Don't-Miss Business security Stories
Dell today said it's ready with new anti-malware defense and encryption offerings for businesses using its PCs, laptops and Android-based mobile devices.
European Union telecoms providers and Internet Service Providers (ISPs) will have to comply with new rules in August to ensure that customers in all E.U. countries receive the same information if their personal data is lost, stolen, or otherwise compromised.
As money and corporate information have morphed from hard currency and blueprints to digital files, small and midsized businesses have become the new banks to rob. In fact, bank robberies across the U.S. have plummeted from 9,400 in 1991 to just 3,870 last year. As Doug Johnson of the American Bankers Association puts it: "As more and more transactions become electronic, more bank crimes become electronic."
Symantec has uncovered a new Android threat you might recognize from PC malware--fake antivirus and ransom ware attacks.
If you don't use a password to unlock your computer, smartphone, or tablet, most encryption software won't protect your private or proprietary data if the device is lost or stolen.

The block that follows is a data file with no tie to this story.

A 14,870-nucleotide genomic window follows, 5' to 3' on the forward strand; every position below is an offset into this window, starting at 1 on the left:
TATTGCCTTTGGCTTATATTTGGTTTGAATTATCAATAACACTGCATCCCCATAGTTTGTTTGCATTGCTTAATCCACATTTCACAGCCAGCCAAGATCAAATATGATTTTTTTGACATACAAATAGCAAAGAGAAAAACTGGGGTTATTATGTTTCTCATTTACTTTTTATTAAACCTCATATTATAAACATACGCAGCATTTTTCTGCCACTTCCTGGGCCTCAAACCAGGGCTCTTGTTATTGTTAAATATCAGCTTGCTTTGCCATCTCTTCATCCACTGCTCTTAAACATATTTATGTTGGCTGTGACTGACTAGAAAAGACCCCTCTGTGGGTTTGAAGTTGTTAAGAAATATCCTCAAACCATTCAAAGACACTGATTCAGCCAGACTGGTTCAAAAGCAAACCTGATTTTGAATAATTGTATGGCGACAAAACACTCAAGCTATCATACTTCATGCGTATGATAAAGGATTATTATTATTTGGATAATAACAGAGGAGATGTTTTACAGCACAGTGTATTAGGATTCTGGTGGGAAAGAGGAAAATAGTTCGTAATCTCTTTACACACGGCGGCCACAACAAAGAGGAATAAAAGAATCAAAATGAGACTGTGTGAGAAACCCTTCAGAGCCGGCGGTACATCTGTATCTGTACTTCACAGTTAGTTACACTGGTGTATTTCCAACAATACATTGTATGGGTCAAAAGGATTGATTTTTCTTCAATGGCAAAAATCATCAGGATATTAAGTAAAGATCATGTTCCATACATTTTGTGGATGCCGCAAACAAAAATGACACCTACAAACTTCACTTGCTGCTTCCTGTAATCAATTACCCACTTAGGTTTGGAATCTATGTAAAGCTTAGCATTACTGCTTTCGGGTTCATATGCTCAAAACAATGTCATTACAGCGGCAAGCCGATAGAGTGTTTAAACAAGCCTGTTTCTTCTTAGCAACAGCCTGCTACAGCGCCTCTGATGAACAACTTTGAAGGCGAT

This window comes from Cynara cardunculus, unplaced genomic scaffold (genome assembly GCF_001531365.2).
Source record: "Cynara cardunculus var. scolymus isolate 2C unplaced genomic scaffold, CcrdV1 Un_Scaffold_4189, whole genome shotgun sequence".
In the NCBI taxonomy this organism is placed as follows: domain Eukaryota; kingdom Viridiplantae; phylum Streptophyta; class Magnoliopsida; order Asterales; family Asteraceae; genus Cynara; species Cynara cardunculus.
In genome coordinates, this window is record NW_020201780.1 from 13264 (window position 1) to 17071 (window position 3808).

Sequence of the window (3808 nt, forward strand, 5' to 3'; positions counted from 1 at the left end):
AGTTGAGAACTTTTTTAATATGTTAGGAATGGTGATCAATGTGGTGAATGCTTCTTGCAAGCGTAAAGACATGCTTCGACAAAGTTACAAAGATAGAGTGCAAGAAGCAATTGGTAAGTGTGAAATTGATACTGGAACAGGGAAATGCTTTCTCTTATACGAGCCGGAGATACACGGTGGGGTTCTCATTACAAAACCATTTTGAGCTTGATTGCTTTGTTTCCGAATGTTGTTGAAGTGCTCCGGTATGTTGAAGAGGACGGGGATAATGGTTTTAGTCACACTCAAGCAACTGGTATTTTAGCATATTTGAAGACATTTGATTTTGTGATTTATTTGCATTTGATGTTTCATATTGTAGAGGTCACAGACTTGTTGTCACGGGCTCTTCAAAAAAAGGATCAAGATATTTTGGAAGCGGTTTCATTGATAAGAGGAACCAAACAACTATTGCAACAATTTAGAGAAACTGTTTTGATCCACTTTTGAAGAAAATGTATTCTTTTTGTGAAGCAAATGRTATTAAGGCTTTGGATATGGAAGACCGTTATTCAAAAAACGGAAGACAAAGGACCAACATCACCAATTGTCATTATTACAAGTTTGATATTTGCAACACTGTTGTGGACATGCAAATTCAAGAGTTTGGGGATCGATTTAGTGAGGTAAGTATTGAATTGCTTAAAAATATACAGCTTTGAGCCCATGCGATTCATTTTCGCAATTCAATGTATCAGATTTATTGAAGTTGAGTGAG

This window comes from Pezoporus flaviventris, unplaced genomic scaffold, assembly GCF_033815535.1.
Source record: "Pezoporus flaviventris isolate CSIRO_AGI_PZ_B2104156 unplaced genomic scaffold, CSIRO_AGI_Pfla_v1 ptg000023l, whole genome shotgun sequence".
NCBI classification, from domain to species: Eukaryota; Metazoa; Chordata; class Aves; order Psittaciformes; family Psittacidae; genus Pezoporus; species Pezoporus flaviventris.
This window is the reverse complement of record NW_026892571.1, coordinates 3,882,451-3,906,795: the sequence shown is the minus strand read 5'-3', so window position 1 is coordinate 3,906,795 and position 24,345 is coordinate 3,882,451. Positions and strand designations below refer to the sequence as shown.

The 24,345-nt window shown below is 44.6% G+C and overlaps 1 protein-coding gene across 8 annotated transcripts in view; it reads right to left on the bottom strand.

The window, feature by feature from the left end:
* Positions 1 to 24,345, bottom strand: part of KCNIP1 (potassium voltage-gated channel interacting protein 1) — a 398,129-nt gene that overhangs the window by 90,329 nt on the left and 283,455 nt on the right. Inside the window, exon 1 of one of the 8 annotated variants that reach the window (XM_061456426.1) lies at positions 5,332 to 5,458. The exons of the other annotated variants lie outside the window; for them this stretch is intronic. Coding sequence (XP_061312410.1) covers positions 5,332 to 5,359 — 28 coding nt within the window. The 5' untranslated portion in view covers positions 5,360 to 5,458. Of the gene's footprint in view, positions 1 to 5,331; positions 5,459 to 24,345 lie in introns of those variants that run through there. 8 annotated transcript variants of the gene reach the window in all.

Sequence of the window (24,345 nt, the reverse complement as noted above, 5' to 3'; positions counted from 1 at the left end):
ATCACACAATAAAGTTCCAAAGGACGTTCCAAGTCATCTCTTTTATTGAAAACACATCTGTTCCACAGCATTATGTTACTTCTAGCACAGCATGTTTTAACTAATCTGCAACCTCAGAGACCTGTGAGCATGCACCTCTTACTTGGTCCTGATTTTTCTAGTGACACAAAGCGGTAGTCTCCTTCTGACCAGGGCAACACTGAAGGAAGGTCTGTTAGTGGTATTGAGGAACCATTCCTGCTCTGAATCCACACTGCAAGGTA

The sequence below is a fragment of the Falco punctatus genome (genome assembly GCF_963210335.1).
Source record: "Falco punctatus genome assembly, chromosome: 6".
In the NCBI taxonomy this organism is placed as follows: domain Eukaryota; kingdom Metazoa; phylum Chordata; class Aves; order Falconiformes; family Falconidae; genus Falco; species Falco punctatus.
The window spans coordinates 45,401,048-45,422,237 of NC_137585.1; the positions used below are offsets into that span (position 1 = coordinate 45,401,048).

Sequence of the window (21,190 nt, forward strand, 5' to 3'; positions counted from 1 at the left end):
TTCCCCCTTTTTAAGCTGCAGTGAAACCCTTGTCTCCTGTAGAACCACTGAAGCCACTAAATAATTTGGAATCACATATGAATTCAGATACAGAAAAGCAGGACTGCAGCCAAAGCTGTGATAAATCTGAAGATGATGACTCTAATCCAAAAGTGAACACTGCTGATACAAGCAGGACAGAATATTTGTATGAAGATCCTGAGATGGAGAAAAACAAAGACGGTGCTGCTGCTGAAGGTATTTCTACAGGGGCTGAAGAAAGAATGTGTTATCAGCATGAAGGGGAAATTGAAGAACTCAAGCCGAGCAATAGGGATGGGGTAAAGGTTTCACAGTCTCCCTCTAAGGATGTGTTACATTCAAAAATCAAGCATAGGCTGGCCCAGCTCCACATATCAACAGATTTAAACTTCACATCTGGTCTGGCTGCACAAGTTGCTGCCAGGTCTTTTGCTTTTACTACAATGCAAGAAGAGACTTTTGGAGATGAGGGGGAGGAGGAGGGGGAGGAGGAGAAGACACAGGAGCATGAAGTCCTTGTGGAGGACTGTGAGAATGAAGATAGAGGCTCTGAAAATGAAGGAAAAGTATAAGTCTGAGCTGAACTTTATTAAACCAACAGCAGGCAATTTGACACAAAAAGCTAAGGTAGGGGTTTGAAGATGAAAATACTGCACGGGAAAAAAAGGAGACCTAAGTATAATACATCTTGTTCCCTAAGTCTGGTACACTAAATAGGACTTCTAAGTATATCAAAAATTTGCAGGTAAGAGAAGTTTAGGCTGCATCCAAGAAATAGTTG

SAP has significantly improved the security of its products over the past few years but many of its customers are negligent with their deployments, which exposes them to potential attacks that could cripple their businesses, according to security researchers.
Oracle fixed a number of critical security flaws in Java with the latest update, but it's still too slow to patch and attackers will continue to take advantage.
E-commerce and security experts share 15 tips on how you can prevent fraud and keep your site safe.
The source code for the Carberp banking Trojan program is being offered for sale on the underground market at a very affordable price, which could result in additional Carberp-based financial malware being developed in the future, according to researchers from Russian cybercrime investigations firm Group-IB.
Revelations over the U.S. National Security Agency's Prism surveillance program have much of the general public in uproar, but in terms of the controversy's impact to enterprise IT, some CIOs have measured, albeit watchful reactions.
In the aftermath of the revelation of Prism, the NSA's data collection program, the virtual currency Bitcoin has been pegged as a more private option; but the virtual currency may not be secure from government surveillance, either.
Encrypting data may not guard against surveillance, some experts say, while others argue in favor of taking steps to protect privacy.
Data encryption could help businesses protect their sensitive information against mass surveillance by governments, as well as guard against unauthorized access by ill-intended third parties, but the correct implementation and use of data encryption technologies is not an easy task, according to security experts.